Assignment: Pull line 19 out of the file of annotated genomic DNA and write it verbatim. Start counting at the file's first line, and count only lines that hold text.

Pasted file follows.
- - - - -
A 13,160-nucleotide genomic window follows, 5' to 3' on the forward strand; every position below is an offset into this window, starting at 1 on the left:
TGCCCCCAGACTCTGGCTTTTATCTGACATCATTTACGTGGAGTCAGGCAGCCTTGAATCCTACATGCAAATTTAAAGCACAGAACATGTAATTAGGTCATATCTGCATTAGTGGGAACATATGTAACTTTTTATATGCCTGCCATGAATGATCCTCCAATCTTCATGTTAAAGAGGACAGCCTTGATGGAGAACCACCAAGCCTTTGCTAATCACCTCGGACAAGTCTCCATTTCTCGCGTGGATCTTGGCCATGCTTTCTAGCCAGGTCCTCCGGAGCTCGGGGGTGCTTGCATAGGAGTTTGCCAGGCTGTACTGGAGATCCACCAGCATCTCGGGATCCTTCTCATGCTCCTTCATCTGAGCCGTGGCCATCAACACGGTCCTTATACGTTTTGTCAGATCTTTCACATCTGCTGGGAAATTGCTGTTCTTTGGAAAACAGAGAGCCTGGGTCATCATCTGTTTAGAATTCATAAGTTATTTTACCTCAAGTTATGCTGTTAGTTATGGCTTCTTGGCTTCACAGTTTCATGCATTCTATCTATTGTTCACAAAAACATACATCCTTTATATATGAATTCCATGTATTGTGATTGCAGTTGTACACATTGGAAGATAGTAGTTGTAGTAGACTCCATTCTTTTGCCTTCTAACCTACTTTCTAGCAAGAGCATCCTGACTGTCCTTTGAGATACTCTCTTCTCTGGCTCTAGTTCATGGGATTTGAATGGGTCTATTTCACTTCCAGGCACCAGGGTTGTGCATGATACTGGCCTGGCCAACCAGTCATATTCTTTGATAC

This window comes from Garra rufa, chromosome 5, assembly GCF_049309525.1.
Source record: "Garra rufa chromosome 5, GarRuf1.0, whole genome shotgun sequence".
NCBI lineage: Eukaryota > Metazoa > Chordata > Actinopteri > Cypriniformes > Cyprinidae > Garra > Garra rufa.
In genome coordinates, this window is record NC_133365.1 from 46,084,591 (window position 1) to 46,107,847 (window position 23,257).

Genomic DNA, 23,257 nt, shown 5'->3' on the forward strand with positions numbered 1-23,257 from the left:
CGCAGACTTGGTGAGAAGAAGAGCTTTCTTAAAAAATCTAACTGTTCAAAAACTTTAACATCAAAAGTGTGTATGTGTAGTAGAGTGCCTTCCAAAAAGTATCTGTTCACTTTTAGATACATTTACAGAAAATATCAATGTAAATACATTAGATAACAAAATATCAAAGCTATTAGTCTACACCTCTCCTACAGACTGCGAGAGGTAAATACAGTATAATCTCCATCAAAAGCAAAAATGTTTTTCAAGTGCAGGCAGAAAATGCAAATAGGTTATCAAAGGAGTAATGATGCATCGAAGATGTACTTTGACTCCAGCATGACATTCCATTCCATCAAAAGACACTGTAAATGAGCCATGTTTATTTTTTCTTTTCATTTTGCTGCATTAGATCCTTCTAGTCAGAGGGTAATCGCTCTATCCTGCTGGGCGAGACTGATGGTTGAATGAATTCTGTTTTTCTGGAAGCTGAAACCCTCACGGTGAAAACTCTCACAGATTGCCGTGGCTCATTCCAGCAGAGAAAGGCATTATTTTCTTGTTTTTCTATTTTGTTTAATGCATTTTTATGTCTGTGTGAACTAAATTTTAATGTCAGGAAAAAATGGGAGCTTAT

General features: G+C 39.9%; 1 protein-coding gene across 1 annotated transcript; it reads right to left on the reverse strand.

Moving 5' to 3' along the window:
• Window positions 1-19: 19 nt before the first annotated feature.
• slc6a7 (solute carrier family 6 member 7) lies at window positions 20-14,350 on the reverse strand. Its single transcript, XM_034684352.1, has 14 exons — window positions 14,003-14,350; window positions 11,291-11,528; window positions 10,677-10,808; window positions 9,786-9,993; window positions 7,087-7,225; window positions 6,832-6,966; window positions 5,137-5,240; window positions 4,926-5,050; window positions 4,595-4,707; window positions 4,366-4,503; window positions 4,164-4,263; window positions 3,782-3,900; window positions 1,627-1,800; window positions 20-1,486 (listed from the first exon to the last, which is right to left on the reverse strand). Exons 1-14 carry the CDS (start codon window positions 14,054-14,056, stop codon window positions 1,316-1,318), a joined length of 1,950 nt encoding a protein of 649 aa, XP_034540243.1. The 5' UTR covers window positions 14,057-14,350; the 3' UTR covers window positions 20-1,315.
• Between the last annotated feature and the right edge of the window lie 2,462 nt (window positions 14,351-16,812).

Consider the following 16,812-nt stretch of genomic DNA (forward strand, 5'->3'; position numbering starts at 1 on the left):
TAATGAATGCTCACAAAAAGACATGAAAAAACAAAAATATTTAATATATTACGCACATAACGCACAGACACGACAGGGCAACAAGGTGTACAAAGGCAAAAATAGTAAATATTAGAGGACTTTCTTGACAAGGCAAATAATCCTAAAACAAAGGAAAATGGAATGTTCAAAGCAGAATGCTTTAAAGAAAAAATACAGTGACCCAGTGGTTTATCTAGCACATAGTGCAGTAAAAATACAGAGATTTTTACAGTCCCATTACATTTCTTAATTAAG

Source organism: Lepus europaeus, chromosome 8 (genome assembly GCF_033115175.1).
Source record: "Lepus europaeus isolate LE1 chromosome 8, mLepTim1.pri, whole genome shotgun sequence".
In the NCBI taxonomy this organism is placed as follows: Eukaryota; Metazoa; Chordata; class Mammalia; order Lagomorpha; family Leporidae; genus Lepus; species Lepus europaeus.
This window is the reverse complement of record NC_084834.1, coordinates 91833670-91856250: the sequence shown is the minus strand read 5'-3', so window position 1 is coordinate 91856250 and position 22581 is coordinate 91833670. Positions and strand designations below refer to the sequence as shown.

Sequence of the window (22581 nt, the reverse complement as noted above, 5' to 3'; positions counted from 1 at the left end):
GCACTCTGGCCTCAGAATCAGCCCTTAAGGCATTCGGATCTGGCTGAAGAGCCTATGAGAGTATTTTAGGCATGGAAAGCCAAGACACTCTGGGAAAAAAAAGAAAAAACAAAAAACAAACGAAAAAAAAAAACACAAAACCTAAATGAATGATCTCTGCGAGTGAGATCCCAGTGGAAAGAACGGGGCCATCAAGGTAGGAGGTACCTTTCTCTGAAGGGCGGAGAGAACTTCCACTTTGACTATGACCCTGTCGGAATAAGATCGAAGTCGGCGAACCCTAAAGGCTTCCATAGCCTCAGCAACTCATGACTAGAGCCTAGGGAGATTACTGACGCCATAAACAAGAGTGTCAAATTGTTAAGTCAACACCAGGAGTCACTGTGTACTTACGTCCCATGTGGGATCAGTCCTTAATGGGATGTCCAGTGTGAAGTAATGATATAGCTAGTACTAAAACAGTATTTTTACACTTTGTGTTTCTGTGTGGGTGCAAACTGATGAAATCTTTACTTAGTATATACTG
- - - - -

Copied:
This window is the reverse complement of record NC_084834.1, coordinates 91833670-91856250: the sequence shown is the minus strand read 5'-3', so window position 1 is coordinate 91856250 and position 22581 is coordinate 91833670. Positions and strand designations below refer to the sequence as shown.